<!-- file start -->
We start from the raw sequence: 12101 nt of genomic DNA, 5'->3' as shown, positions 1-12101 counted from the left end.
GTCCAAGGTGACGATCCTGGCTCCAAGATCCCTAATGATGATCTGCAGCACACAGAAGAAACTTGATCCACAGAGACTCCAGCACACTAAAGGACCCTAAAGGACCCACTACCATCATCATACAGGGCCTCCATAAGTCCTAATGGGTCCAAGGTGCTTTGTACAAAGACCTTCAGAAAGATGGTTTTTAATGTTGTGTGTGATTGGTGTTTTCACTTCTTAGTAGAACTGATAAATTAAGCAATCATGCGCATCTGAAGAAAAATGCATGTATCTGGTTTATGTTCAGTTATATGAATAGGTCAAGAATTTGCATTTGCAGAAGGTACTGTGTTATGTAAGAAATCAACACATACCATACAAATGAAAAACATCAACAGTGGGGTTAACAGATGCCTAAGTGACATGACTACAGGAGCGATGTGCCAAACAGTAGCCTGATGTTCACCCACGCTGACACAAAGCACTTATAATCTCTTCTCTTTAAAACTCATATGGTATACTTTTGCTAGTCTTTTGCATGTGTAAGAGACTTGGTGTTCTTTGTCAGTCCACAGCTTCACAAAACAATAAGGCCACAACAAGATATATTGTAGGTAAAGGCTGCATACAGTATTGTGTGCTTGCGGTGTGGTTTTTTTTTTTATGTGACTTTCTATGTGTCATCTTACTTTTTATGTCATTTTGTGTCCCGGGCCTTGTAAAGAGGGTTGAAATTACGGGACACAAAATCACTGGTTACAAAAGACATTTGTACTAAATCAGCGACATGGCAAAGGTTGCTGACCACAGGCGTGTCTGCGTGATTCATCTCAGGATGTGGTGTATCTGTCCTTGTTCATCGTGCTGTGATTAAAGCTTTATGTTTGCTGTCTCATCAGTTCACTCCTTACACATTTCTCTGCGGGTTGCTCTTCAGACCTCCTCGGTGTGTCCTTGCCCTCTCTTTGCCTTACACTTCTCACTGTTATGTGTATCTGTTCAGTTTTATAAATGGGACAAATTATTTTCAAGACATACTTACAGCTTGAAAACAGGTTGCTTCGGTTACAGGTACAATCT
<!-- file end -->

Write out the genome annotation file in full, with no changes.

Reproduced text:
We start from the raw sequence: 12101 nt of genomic DNA, 5'->3' as shown, positions 1-12101 counted from the left end.
GTCCAAGGTGACGATCCTGGCTCCAAGATCCCTAATGATGATCTGCAGCACACAGAAGAAACTTGATCCACAGAGACTCCAGCACACTAAAGGACCCTAAAGGACCCACTACCATCATCATACAGGGCCTCCATAAGTCCTAATGGGTCCAAGGTGCTTTGTACAAAGACCTTCAGAAAGATGGTTTTTAATGTTGTGTGTGATTGGTGTTTTCACTTCTTAGTAGAACTGATAAATTAAGCAATCATGCGCATCTGAAGAAAAATGCATGTATCTGGTTTATGTTCAGTTATATGAATAGGTCAAGAATTTGCATTTGCAGAAGGTACTGTGTTATGTAAGAAATCAACACATACCATACAAATGAAAAACATCAACAGTGGGGTTAACAGATGCCTAAGTGACATGACTACAGGAGCGATGTGCCAAACAGTAGCCTGATGTTCACCCACGCTGACACAAAGCACTTATAATCTCTTCTCTTTAAAACTCATATGGTATACTTTTGCTAGTCTTTTGCATGTGTAAGAGACTTGGTGTTCTTTGTCAGTCCACAGCTTCACAAAACAATAAGGCCACAACAAGATATATTGTAGGTAAAGGCTGCATACAGTATTGTGTGCTTGCGGTGTGGTTTTTTTTTTTATGTGACTTTCTATGTGTCATCTTACTTTTTATGTCATTTTGTGTCCCGGGCCTTGTAAAGAGGGTTGAAATTACGGGACACAAAATCACTGGTTACAAAAGACATTTGTACTAAATCAGCGACATGGCAAAGGTTGCTGACCACAGGCGTGTCTGCGTGATTCATCTCAGGATGTGGTGTATCTGTCCTTGTTCATCGTGCTGTGATTAAAGCTTTATGTTTGCTGTCTCATCAGTTCACTCCTTACACATTTCTCTGCGGGTTGCTCTTCAGACCTCCTCGGTGTGTCCTTGCCCTCTCTTTGCCTTACACTTCTCACTGTTATGTGTATCTGTTCAGTTTTATAAATGGGACAAATTATTTTCAAGACATACTTACAGCTTGAAAACAGGTTGCTTCGGTTACAGGTACAATCT